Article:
CLOWN

PrintE-mail Written by Dominic Cuthbert

DVD REVIEW: CLOWN / CERT: 18 / DIRECTOR: JON WATTS / SCREENPLAY: JON WATTS, CHRISTOPHER D. FORD / STARRING: ANDY POWERS, ELI ROTH, PETER STORMARE, LAURA ALLEN, CHRISTIAN DISTEFANO / RELEASE DATE: MARCH 2ND

Writer Christopher D. Ford and director Jon Watts put together a fake Grindhouse-style trailer, claiming it a work from ‘master of horror’ Eli Roth. Where this might have rubbed a more egomaniacal filmmaker up the wrong way, it left Eli impressed enough to produce a feature length. The end result attempts to answer once and for all just why people are scared of clowns. Using some wonky Nordic mythology, the film proposes that the clown was originally a bogeyman-like demon that lived in the mountains and gobbled up children.

Ford has penned a simple set-up which sees doting father and real estate agent Kent (Powers) try and improvise a clown suit after the entertainer planned for his son’s birthday party gets double booked. Coincidentally, he discovers an ominous chest in the property he’s currently representing, and inside a grubby clown suit. But after the party’s over, he isn’t able to get the suit off, and so begins a gradual transformation into a demonic, child-hungry monster. Peter Stormare plays a Van Helsing-like character who’s inhabited the clown suit before, and only he knows how to help Kent.

Like a nightmarish take on Fellini’s The Clowns, the film touches on the clown as a cultural icon, but goes one step further in exploring its prevalence as a horror trope. While this was only a fleeting dissection, it’s perhaps the finest clown horror this side of It, and while that’s not much of an accolade, it manages to take one of the most worn-out phobias and make it interesting and thoroughly enjoyable.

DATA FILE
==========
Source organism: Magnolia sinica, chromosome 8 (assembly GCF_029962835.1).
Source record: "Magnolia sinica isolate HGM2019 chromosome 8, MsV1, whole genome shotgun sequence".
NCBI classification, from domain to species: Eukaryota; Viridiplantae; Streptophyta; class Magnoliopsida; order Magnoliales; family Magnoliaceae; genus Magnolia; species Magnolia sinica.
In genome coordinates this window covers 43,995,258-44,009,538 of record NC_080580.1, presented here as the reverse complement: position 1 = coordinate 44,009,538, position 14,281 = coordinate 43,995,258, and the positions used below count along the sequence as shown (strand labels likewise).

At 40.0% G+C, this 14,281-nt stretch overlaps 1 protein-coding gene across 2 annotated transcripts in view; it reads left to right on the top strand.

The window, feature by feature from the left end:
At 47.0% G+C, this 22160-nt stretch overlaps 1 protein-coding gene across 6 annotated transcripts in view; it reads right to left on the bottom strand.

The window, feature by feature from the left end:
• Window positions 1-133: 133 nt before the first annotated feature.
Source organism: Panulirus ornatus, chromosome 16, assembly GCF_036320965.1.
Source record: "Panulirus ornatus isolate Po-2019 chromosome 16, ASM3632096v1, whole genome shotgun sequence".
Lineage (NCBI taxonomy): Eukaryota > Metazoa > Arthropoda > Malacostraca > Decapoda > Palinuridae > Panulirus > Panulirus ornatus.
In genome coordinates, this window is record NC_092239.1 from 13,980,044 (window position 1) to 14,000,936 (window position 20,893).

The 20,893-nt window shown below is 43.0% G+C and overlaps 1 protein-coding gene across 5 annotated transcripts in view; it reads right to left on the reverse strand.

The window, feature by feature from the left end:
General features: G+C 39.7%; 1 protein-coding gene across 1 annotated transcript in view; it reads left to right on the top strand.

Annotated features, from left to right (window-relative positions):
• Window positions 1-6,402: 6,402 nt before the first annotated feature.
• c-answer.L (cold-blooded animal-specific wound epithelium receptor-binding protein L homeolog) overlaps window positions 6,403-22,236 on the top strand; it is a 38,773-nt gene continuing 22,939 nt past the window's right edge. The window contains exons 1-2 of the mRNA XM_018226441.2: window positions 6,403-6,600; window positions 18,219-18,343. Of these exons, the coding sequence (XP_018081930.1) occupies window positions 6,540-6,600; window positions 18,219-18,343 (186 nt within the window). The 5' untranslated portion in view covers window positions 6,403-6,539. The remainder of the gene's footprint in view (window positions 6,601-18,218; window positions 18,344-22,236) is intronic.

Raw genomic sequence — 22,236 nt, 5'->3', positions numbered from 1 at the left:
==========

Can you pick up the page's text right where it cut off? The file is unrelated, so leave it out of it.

Watts shoots the film wonderfully straight-faced, but it’s not without a twisted sense of humour, which is a tall order given the on-screen decapitation of four kids. Nevertheless, there’s an almost Marx brothers physicality to Powers’ performance, which never loses sight of the fact that clowns are ultimately funny. Once in full demon mode, Eli Roth himself takes over as Frowny the Clown (he just can’t help himself), a creation somewhere between Psychoville’s Mr Jelly and Pumpkinhead.

Clown may be formulaic and filled up to the guts with familiar tropes, but it is tremendous fun and an effective body horror. It owes a tremendous debt to Cronenberg’s The Fly, no least with the plotting and pace, but with great make-up and gore effects, a strong central performance and quality direction from Watts, Clown is definitely one worth watching.

Special Features: None
 

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